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      Lack of beta-arrestin signaling in the absence of active G proteins

      Nature Communications

      Springer Nature

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          Most cited references 68

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          The Orphan G protein-coupled receptors GPR41 and GPR43 are activated by propionate and other short chain carboxylic acids.

          GPR41 and GPR43 are related members of a homologous family of orphan G protein-coupled receptors that are tandemly encoded at a single chromosomal locus in both humans and mice. We identified the acetate anion as an agonist of human GPR43 during routine ligand bank screening in yeast. This activity was confirmed after transient transfection of GPR43 into mammalian cells using Ca(2+) mobilization and [(35)S]guanosine 5'-O-(3-thiotriphosphate) binding assays and by coexpression with GIRK G protein-regulated potassium channels in Xenopus laevis oocytes. Other short chain carboxylic acid anions such as formate, propionate, butyrate, and pentanoate also had agonist activity. GPR41 is related to GPR43 (52% similarity; 43% identity) and was activated by similar ligands but with differing specificity for carbon chain length, with pentanoate being the most potent agonist. A third family member, GPR42, is most likely a recent gene duplication of GPR41 and may be a pseudogene. GPR41 was expressed primarily in adipose tissue, whereas the highest levels of GPR43 were found in immune cells. The identity of the cognate physiological ligands for these receptors is not clear, although propionate is known to occur in vivo at high concentrations under certain pathophysiological conditions.
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            Evolving the lock to fit the key to create a family of G protein-coupled receptors potently activated by an inert ligand.

            We evolved muscarinic receptors in yeast to generate a family of G protein-coupled receptors (GPCRs) that are activated solely by a pharmacologically inert drug-like and bioavailable compound (clozapine-N-oxide). Subsequent screening in human cell lines facilitated the creation of a family of muscarinic acetylcholine GPCRs suitable for in vitro and in situ studies. We subsequently created lines of telomerase-immortalized human pulmonary artery smooth muscle cells stably expressing all five family members and found that each one faithfully recapitulated the signaling phenotype of the parent receptor. We also expressed a G(i)-coupled designer receptor in hippocampal neurons (hM(4)D) and demonstrated its ability to induce membrane hyperpolarization and neuronal silencing. We have thus devised a facile approach for designing families of GPCRs with engineered ligand specificities. Such reverse-engineered GPCRs will prove to be powerful tools for selectively modulating signal-transduction pathways in vitro and in vivo.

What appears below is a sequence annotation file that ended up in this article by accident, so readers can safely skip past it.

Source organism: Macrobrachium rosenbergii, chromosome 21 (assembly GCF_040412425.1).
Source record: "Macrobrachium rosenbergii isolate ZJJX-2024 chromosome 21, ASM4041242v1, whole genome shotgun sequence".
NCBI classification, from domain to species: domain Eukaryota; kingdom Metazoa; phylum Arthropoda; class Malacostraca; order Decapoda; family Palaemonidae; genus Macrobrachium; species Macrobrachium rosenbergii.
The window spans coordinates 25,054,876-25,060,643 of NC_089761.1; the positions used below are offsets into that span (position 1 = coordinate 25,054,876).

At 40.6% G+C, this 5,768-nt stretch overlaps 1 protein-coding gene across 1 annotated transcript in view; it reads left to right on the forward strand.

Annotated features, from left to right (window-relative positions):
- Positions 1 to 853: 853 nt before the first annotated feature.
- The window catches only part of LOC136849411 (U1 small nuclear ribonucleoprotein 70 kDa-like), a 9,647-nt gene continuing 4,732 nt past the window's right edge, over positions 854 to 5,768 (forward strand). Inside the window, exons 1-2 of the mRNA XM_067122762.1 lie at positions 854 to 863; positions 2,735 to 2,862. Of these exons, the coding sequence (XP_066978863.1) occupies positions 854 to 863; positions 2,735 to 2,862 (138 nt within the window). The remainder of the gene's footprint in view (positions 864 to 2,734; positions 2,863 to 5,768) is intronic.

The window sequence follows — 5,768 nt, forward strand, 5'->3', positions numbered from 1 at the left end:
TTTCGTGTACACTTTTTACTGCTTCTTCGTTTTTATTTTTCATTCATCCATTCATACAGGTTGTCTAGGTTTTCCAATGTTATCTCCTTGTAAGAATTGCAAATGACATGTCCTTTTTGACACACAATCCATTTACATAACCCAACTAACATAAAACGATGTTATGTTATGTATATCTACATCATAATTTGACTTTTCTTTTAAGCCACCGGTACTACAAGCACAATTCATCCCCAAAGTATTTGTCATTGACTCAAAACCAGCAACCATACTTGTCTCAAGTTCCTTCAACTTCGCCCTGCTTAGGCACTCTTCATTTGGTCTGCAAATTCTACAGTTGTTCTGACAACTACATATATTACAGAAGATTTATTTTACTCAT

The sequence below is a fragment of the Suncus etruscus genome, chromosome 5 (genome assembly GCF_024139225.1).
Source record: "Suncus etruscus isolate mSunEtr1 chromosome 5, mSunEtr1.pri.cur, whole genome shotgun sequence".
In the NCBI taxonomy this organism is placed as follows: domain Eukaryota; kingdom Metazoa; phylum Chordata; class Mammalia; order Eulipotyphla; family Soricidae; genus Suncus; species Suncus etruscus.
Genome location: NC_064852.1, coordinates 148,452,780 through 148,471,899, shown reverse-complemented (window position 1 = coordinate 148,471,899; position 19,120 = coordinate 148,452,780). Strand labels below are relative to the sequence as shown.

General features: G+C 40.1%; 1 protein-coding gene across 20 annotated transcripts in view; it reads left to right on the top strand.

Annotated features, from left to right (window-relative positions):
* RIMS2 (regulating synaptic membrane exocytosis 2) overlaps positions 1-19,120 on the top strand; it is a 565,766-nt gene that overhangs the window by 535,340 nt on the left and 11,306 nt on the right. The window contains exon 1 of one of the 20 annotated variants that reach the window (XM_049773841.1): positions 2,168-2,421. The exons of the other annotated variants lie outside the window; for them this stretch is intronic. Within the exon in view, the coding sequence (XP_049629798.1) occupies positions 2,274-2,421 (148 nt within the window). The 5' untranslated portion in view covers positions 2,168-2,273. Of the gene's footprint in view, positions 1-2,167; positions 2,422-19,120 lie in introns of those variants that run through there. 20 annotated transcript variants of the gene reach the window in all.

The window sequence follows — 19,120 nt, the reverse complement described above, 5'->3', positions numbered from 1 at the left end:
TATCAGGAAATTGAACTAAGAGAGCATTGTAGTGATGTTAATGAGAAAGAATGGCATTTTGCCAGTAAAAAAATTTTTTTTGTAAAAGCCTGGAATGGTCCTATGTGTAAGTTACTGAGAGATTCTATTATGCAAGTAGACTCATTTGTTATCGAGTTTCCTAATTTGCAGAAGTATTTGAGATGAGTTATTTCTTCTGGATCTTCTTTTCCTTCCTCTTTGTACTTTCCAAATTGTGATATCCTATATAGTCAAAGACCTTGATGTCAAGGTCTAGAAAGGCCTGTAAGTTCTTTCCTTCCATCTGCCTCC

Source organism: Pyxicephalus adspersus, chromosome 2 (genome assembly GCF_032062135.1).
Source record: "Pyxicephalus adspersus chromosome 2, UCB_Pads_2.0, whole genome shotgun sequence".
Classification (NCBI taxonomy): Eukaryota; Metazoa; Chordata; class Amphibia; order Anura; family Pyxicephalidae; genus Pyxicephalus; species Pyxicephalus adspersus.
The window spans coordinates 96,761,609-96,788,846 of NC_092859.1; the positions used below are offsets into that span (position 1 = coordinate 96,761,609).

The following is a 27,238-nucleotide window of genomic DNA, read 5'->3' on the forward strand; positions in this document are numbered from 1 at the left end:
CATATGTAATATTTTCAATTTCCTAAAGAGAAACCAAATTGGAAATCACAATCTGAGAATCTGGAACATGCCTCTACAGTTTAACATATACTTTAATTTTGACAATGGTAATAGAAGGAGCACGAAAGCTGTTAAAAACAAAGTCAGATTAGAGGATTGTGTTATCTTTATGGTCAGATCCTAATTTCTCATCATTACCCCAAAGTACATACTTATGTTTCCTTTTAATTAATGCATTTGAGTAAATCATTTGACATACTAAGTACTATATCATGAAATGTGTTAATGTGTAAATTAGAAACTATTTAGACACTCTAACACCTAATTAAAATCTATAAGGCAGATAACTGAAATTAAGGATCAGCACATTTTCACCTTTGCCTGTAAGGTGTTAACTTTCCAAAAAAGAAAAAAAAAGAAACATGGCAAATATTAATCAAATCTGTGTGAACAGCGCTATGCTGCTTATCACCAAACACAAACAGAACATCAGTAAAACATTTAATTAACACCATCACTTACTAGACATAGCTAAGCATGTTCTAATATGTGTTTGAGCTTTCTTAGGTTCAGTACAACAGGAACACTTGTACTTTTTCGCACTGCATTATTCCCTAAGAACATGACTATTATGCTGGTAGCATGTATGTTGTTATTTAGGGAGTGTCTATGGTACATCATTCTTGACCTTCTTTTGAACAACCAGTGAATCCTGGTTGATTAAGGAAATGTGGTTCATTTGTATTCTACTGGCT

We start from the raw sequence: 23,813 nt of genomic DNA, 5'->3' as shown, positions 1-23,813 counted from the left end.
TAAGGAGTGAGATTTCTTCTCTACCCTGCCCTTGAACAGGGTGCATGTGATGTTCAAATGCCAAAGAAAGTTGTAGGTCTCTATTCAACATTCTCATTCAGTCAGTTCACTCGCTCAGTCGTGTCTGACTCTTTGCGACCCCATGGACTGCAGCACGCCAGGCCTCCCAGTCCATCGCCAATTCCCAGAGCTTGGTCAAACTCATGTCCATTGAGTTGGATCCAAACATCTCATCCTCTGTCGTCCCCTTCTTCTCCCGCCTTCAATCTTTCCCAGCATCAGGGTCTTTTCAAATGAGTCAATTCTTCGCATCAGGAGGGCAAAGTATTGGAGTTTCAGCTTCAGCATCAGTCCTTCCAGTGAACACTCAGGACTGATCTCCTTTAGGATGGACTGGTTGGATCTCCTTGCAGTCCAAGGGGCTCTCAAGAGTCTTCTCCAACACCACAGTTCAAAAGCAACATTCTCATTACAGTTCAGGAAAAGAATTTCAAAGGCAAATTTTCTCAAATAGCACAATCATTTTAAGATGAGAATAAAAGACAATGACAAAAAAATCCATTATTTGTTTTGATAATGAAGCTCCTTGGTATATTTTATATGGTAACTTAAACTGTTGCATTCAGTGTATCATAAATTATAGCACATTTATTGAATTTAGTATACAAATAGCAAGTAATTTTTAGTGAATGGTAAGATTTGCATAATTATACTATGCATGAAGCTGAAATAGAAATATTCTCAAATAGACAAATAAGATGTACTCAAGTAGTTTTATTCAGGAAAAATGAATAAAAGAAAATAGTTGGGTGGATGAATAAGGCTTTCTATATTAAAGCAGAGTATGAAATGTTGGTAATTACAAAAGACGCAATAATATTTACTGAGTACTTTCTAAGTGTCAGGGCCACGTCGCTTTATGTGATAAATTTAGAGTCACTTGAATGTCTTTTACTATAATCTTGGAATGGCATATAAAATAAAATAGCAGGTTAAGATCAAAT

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              Structural diversity of G protein-coupled receptors and significance for drug discovery.

              G protein-coupled receptors (GPCRs) are the largest family of membrane-bound receptors and also the targets of many drugs. Understanding of the functional significance of the wide structural diversity of GPCRs has been aided considerably in recent years by the sequencing of the human genome and by structural studies, and has important implications for the future therapeutic potential of targeting this receptor family. This article aims to provide a comprehensive overview of the five main human GPCR families--Rhodopsin, Secretin, Adhesion, Glutamate and Frizzled/Taste2--with a focus on gene repertoire, general ligand preference, common and unique structural features, and the potential for future drug discovery.
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                Journal
                10.1038/s41467-017-02661-3

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